Last week, the FDA approved the controversial abortion drug RU-486 for use in the United States. Presidential candidate Al Gore has spoken positively of the drug, making it appear as though the approval of the drug is a victory for women. However, this issue is more political than Mr. Gore may lead you to believe. The Democratic Party is conveniently using RU-486 as a tool with which to attract voters. In reality, the drug will not make much of a difference for women because most doctors will be extremely reluctant to prescribe it. Plus, it can only be used for a very short window of time during the pregnancy.
The image that has been portrayed of RU-486 is that it is a miracle abortion drug that will eliminate the need for surgical abortions. The truth is RU-486 can only be used for the first 49 days after a woman’s first menstrual period. Many abortions that occur today are performed after this time period, and therefore, would not be affected by the availability of RU-486.
Since RU-486 will be available through private doctors’ offices, many supporters of the drug had hopes that it would make it more difficult for anti-abortion activists to target abortion doctors. It was thought that the providers of the drug would remain anonymous. However, in accordance with the release of this drug, new laws will come into effect that will restrict the anonymity of doctors who prescribe the drug. Even though many people currently believe that this drug will protect doctors by allowing them to remain anonymous, this will not be the case.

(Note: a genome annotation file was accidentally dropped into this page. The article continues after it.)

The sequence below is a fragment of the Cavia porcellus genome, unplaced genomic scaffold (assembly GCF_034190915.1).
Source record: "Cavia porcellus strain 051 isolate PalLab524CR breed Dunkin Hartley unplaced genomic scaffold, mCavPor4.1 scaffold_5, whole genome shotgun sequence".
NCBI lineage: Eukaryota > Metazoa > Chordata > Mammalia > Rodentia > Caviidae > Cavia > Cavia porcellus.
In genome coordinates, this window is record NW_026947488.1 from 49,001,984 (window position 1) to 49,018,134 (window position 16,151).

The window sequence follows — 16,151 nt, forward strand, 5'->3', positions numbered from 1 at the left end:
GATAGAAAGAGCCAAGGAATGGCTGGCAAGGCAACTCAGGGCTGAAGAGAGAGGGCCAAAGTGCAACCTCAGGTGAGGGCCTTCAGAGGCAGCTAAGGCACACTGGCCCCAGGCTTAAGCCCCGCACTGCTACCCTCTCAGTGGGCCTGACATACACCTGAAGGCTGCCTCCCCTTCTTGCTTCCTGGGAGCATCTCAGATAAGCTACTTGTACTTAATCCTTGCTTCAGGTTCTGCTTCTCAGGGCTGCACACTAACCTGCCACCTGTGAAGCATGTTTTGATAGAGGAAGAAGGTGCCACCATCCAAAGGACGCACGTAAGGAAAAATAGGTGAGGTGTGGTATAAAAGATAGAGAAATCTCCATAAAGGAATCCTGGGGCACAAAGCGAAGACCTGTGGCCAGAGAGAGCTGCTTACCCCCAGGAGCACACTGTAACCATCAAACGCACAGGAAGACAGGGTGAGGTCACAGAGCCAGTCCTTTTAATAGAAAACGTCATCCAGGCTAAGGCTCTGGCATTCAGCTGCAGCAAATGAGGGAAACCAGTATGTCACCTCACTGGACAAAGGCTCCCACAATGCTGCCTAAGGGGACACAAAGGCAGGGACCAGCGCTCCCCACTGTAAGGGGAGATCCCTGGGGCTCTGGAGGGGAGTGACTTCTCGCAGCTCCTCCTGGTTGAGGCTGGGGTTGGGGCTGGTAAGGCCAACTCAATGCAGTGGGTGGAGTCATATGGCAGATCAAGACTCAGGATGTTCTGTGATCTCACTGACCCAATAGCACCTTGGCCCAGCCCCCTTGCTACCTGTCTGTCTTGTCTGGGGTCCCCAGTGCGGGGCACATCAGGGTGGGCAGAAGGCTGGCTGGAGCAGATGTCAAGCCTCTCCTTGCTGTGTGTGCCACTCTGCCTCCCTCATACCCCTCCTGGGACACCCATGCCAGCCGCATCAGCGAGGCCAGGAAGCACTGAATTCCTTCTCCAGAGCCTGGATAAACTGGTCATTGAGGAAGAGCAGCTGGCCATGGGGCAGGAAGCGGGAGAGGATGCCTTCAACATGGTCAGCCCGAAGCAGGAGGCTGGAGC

Doctors who do not currently perform abortions will be particularly reluctant to prescribe RU-486. There are many side effects that go along with abortion, regardless of whether the procedure is surgical or chemical, and non-abortion doctors may not feel equipped to deal with them properly. Prescribing this drug will also force many non-abortion doctors to deal with the moral issue of abortion, an issue they were not faced with before. Prescribing RU-486 is equivalent to performing a surgical abortion, and many of these doctors may be reluctant to face the moral issue of abortion by distributing the pill.
Certain organizations in the United States have been fighting for the approval of this drug for years. It became legal in France in 1988 and has been used in 13 countries since then. Now, a month before the election, it has been approved for use in the United States. Politically, praising this drug is a good move for Al Gore, as he can use it to attract voters. It’s too bad that so many people have so much hope for this drug, and in reality it won’t have much of an effect on abortion at all.
The issue, for the Democrats, is more political than moral. When Republicans look at the realities of the pill, we can see that it is not going to significantly change the abortion issue in the United States. Let’s not fall prey to the Clinton-Gore Administration’s political maneuvering in support of this relatively useless drug.
-The writer is a freshman representative for the GW College Republicans.